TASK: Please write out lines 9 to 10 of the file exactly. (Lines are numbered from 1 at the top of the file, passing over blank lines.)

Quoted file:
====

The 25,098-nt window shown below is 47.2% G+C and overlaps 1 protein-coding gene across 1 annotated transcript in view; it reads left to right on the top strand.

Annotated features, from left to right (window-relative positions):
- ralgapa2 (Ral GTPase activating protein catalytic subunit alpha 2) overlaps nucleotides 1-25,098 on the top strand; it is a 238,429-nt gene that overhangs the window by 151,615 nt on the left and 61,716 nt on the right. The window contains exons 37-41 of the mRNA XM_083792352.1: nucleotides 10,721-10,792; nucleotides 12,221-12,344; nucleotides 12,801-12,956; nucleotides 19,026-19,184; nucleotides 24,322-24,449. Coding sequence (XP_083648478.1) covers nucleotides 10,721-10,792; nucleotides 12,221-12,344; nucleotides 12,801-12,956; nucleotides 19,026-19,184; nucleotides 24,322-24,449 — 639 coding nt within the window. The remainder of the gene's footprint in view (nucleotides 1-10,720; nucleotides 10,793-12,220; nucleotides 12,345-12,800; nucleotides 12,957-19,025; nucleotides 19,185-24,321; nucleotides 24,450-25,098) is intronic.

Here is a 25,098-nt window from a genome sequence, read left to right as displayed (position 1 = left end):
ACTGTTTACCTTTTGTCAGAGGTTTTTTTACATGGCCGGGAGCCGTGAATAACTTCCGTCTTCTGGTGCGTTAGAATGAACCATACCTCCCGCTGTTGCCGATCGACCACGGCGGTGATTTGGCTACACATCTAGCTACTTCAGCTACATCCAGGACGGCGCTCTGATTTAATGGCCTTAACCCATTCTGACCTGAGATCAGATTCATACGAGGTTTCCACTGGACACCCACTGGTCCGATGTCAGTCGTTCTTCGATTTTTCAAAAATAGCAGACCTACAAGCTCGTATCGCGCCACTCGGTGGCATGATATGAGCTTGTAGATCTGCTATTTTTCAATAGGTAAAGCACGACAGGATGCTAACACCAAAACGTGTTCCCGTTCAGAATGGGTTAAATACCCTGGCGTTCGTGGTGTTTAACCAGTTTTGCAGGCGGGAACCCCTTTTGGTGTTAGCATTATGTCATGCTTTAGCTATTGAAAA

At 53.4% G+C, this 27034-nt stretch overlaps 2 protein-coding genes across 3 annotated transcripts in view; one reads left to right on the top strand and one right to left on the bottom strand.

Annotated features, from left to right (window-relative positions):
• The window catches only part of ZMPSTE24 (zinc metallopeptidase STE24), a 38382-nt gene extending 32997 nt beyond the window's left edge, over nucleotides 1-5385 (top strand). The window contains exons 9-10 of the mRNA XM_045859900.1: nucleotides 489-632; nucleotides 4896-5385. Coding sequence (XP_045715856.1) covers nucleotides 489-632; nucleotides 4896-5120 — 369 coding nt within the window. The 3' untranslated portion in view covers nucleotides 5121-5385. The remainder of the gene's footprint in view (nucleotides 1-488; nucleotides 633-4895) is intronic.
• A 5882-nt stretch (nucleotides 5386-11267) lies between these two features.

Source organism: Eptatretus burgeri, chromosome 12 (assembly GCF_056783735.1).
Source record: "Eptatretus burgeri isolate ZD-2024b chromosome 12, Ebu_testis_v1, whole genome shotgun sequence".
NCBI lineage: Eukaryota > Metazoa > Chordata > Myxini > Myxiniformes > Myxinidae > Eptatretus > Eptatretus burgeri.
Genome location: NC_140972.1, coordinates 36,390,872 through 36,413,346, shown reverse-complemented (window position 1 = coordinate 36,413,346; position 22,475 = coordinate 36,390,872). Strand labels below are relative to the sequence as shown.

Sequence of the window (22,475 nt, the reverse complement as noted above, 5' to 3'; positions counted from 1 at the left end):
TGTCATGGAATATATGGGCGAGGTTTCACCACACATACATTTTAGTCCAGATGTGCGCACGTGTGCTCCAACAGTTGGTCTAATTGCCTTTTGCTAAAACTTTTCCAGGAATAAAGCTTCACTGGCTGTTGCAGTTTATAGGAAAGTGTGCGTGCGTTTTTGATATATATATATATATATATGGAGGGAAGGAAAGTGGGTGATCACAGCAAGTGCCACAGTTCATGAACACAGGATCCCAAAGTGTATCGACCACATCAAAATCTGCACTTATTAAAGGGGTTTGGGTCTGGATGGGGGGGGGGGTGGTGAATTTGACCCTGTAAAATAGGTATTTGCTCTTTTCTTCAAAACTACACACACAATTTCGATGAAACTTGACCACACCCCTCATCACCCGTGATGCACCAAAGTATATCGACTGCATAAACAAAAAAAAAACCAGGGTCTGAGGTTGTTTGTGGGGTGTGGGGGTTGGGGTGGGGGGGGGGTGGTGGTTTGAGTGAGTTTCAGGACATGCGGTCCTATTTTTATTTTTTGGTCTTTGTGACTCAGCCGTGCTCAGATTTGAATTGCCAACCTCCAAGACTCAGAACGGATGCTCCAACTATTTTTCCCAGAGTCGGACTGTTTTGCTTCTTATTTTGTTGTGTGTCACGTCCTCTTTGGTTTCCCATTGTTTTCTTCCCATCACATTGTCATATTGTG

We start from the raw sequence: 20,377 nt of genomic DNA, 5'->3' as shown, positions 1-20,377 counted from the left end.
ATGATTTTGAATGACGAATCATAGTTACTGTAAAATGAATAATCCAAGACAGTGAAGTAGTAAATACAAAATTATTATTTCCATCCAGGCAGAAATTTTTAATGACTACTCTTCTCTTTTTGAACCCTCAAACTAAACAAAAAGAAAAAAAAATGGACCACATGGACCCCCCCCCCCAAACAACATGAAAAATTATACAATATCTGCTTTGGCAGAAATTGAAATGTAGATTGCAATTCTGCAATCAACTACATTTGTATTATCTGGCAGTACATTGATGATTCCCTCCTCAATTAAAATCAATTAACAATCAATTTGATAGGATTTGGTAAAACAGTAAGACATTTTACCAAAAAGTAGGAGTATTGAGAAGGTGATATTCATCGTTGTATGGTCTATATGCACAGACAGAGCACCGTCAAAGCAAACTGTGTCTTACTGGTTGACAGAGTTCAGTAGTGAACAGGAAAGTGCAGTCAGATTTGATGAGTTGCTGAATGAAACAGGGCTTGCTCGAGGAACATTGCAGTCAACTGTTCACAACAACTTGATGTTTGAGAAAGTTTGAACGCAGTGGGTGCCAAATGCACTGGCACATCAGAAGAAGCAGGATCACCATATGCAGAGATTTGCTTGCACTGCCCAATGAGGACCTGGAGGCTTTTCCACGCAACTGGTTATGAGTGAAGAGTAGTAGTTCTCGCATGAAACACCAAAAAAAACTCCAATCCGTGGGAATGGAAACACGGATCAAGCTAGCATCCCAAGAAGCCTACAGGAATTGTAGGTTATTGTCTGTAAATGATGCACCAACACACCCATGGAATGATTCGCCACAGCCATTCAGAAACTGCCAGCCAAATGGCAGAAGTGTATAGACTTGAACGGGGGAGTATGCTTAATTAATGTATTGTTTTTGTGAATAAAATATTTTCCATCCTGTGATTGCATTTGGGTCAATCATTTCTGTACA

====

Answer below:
• A 5882-nt stretch (nucleotides 5386-11267) lies between these two features.

Source organism: Eptatretus burgeri, chromosome 12 (assembly GCF_056783735.1).